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‘People watch for the weird looks’

Stella Cini is of the islands’ most prolific content creators, focusing on over-the-top hair transformations that have taken her from trying out bold colours to shaving it all off.
stella-cini
Stella Cini

Describe your social media game: I aim to capture people’s attention. I made it my career to try bold and captivating hair changes, but I like doing so in an inviting and carefree manner. I love to present my work as hair choices without consequences; a chance to reconstruct your appearance and image in a way you enjoy. I produce lengthy, in-depth videos on my YouTube channel, which is where my most connected and engaged audience lies, and then shorter, more playful and flirty videos on my Instagram and TikTok pages.

Your followers tend to be: Predominantly US-based across all platforms, which is fascinating. But what’s even more fascinating is the age group that I attract: 25- to 34-year-olds. I don’t fall into that group myself, so it’s interesting to see. This, rather obviously, is an all-female audience. My viewers tend to be individuals who love watching bold and whimsical hair transformations, almost living their colourful self through me. In fact, they often tell me they watch my content to relax and disengage. I then do have many people who will reach out with their own wild and exciting hair transformation, which makes this all so meaningful. Overall, I think most of my viewers are free spirited, liberal, open individuals, who love the art of a good makeover.

What made you take up such a career? I took it up accidentally and didn’t aim to build a career out of it, which is sometimes the best way to stumble into a job. I found a deep interest in the world of hair and styling at 13 and started recreating a lot of what I was seeing but, at the same time, suffered massively from social anxiety. That meant that any time someone asked me how I created a particular style, I would stutter and give a disastrous answer. So, it was easier to film the look and just guide them to the style on YouTube. I managed to pick up viewers and a following and, 10 years later, I’m still doing it, but on a much bigger scale. It is a very blessed thing to be able to say, but I love my job because it doesn’t feel like work. I get to create looks as I wish, I get to work with top, leading hair brands, and I get to experiment on my own and share that globally.

What do you believe is the role of an influencer? Purely to educate and inspire. I see my role as that of a tester: I try out something new, report what my experience was (whether good, bad, or neutral), and guide people through the process should they wish to try it out for themselves. I don’t actually believe we should actively try to influence people into trying anything, but rather use our platforms to educate on what we know and inspire with what we can.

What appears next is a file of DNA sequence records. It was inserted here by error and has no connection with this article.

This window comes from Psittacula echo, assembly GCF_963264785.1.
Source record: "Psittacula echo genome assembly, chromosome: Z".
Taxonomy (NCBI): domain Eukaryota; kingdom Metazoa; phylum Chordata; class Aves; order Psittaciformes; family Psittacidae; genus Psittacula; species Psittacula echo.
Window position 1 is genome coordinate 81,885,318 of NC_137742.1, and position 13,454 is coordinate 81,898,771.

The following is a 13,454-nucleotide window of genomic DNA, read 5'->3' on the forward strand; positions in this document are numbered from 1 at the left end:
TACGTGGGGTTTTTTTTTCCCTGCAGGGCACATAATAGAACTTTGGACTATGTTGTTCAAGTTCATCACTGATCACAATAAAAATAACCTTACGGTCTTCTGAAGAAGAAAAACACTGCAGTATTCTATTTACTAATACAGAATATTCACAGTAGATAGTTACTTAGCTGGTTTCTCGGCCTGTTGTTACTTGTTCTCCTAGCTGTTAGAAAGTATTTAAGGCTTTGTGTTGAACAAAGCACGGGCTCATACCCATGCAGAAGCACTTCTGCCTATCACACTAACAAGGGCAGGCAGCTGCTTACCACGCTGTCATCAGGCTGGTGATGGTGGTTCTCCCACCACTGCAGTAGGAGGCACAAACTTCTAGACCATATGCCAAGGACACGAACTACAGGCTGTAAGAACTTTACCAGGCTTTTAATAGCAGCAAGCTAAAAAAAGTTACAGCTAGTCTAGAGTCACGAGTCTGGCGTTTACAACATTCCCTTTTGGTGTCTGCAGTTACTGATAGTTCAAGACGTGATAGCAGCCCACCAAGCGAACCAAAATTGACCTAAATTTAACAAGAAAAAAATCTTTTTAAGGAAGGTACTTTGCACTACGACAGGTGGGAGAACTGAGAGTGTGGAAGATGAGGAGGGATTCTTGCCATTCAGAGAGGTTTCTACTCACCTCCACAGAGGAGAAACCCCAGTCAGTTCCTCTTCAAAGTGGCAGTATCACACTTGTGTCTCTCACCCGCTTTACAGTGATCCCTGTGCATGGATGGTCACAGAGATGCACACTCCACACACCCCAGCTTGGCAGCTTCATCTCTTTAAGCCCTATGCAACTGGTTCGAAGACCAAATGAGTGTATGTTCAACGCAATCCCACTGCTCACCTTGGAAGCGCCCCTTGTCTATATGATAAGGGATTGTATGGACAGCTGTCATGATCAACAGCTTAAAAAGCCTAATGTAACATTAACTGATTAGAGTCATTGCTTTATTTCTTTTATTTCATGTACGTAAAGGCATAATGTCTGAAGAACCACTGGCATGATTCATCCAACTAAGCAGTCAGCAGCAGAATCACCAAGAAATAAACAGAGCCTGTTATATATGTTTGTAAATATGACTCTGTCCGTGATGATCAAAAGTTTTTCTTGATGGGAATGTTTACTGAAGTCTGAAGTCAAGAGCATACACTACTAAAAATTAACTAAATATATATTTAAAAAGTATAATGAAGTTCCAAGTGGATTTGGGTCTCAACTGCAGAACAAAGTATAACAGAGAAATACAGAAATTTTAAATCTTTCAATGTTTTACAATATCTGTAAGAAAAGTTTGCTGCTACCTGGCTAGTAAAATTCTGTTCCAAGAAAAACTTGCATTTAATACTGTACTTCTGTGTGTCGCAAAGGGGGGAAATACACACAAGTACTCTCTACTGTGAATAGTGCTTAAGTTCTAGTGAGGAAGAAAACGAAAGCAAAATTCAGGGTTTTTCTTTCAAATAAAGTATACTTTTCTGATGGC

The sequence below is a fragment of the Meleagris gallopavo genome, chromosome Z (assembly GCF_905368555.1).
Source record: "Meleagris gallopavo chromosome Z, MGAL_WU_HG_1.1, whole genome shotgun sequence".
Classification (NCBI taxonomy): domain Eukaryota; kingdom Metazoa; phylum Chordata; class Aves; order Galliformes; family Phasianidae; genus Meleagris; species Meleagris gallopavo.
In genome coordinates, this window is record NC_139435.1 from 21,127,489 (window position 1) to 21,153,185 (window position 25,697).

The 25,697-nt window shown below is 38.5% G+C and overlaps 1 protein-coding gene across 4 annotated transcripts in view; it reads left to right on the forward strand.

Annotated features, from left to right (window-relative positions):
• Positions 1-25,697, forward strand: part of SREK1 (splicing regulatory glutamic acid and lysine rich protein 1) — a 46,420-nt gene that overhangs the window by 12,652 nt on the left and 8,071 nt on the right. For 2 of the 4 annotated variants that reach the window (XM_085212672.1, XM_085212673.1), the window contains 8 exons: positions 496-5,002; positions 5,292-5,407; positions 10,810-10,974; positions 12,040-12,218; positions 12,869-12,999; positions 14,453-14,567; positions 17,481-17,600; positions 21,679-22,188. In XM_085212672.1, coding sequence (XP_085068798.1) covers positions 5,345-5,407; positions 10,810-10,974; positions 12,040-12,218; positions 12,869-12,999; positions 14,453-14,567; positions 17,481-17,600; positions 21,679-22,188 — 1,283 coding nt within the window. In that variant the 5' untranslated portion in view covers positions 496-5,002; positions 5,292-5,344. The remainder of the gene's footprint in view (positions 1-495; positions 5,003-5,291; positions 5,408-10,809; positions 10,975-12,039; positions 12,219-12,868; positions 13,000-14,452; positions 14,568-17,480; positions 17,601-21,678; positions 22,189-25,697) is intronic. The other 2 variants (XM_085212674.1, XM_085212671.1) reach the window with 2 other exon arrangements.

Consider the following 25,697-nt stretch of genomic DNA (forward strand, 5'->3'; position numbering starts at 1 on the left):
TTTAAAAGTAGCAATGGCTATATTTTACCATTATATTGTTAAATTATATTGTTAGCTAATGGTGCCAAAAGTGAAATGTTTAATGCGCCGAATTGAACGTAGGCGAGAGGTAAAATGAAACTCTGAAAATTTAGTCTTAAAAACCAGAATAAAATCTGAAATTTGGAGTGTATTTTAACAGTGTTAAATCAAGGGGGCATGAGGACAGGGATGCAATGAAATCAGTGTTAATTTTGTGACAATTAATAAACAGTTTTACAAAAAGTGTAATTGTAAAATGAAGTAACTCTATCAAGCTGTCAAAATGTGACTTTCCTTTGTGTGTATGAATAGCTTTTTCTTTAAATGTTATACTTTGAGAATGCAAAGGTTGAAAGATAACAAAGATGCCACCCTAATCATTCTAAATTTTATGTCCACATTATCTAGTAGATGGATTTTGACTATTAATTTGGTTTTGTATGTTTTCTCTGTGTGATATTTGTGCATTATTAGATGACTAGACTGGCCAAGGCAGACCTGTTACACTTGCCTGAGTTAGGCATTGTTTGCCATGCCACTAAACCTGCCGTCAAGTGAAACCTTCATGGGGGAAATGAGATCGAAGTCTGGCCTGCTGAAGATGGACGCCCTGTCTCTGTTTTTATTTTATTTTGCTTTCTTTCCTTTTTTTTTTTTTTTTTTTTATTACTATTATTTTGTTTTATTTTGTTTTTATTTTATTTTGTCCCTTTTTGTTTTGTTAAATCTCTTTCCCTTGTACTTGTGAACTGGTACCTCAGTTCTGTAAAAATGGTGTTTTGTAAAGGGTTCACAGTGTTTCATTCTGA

Why do you believe your content is relatable? I don’t know if my aim is to be relatable: many people watch my content because I try all the weird and intriguing hair looks and challenges that they may not be comfortable trying on themselves. I try to showcase that in a manner that isn’t egoistic or all-assuming; I’m not here to show off or boast, but rather have fun and take you along the journey with me. 

Who do you follow online, and why? Creatives and happy people. I’ve made it a point to only fill my social feed with people or content that bring me joy: a lot of it is really stellar hair content, but there’s also humour, art, animal content, friends, and people who love life and show it. 

TikTok – evil or amazing? Why? Amazing! It is the YouTube of this generation because it is a platform where people are still willing to share themselves in their most honest forms, and I love it. It’s not yet terribly saturated with ads, and even those are done so organically. I have some really weird content on my FYP (For You Page), but I love it.

I want to up my social media game. What do I do? Post like you’re speaking to a friend of a friend. You don’t know these people too well yet, but you can assume you’ll run into them again, so you’re always showing more and more of your personality while being fun, friendly, educating, whatever. 

How often do you post? Twice a week on YouTube and daily on Instagram/TikTok.

Can spontaneity and influencer co-exist? I believe so. Spontaneity is what births good content and even those who’ve strategised and pre-planned their content for the next year should leave space for inspiration to just hit them out of nowhere.

Any nasty stalker stories? No. I have the best, best, best audience and followers, who do genuinely keep it all about the hair. I do make it, however, a strict point to never post where I am and keep details private.

Follow Stella Cini on Instagram on @stellacini. For more Sunday Circle features check out this Q&A with Marie Claire Portelli and an interview with Raphael Vella.

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